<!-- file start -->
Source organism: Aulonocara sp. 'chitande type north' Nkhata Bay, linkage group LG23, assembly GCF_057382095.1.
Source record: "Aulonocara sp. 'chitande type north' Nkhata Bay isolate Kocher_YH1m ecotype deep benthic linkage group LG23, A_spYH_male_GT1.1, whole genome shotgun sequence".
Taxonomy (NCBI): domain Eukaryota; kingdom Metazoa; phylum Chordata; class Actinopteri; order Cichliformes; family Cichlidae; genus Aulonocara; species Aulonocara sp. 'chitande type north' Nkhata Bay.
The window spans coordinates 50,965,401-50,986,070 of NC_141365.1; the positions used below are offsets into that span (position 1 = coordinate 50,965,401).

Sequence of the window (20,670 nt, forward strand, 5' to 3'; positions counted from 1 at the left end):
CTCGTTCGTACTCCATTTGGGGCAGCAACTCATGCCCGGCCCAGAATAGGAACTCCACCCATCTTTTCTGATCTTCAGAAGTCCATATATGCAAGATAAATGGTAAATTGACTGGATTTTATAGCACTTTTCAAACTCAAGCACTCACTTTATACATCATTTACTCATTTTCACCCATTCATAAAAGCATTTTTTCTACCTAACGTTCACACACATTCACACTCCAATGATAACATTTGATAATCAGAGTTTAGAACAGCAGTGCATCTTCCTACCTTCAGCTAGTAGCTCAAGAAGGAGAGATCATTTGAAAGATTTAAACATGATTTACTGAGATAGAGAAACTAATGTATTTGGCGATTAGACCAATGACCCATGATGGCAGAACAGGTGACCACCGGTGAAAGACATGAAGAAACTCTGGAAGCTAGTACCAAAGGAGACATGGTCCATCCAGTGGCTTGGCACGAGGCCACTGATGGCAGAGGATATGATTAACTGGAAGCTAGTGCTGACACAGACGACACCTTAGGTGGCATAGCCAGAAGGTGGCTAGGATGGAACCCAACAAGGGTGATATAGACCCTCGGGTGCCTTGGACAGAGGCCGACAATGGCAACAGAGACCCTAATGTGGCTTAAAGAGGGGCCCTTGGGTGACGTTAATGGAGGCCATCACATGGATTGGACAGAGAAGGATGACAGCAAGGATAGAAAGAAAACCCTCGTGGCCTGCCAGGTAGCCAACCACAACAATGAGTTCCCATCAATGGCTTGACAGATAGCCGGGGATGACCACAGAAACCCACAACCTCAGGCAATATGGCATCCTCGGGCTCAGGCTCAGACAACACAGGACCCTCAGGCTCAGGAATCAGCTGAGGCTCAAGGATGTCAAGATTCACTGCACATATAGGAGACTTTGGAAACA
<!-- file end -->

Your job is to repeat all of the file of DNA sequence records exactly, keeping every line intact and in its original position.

Source organism: Aulonocara sp. 'chitande type north' Nkhata Bay, linkage group LG23, assembly GCF_057382095.1.
Source record: "Aulonocara sp. 'chitande type north' Nkhata Bay isolate Kocher_YH1m ecotype deep benthic linkage group LG23, A_spYH_male_GT1.1, whole genome shotgun sequence".
Taxonomy (NCBI): domain Eukaryota; kingdom Metazoa; phylum Chordata; class Actinopteri; order Cichliformes; family Cichlidae; genus Aulonocara; species Aulonocara sp. 'chitande type north' Nkhata Bay.
The window spans coordinates 50,965,401-50,986,070 of NC_141365.1; the positions used below are offsets into that span (position 1 = coordinate 50,965,401).

Sequence of the window (20,670 nt, forward strand, 5' to 3'; positions counted from 1 at the left end):
CTCGTTCGTACTCCATTTGGGGCAGCAACTCATGCCCGGCCCAGAATAGGAACTCCACCCATCTTTTCTGATCTTCAGAAGTCCATATATGCAAGATAAATGGTAAATTGACTGGATTTTATAGCACTTTTCAAACTCAAGCACTCACTTTATACATCATTTACTCATTTTCACCCATTCATAAAAGCATTTTTTCTACCTAACGTTCACACACATTCACACTCCAATGATAACATTTGATAATCAGAGTTTAGAACAGCAGTGCATCTTCCTACCTTCAGCTAGTAGCTCAAGAAGGAGAGATCATTTGAAAGATTTAAACATGATTTACTGAGATAGAGAAACTAATGTATTTGGCGATTAGACCAATGACCCATGATGGCAGAACAGGTGACCACCGGTGAAAGACATGAAGAAACTCTGGAAGCTAGTACCAAAGGAGACATGGTCCATCCAGTGGCTTGGCACGAGGCCACTGATGGCAGAGGATATGATTAACTGGAAGCTAGTGCTGACACAGACGACACCTTAGGTGGCATAGCCAGAAGGTGGCTAGGATGGAACCCAACAAGGGTGATATAGACCCTCGGGTGCCTTGGACAGAGGCCGACAATGGCAACAGAGACCCTAATGTGGCTTAAAGAGGGGCCCTTGGGTGACGTTAATGGAGGCCATCACATGGATTGGACAGAGAAGGATGACAGCAAGGATAGAAAGAAAACCCTCGTGGCCTGCCAGGTAGCCAACCACAACAATGAGTTCCCATCAATGGCTTGACAGATAGCCGGGGATGACCACAGAAACCCACAACCTCAGGCAATATGGCATCCTCGGGCTCAGGCTCAGACAACACAGGACCCTCAGGCTCAGGAATCAGCTGAGGCTCAAGGATGTCAAGATTCACTGCACATATAGGAGACTTTGGAAACA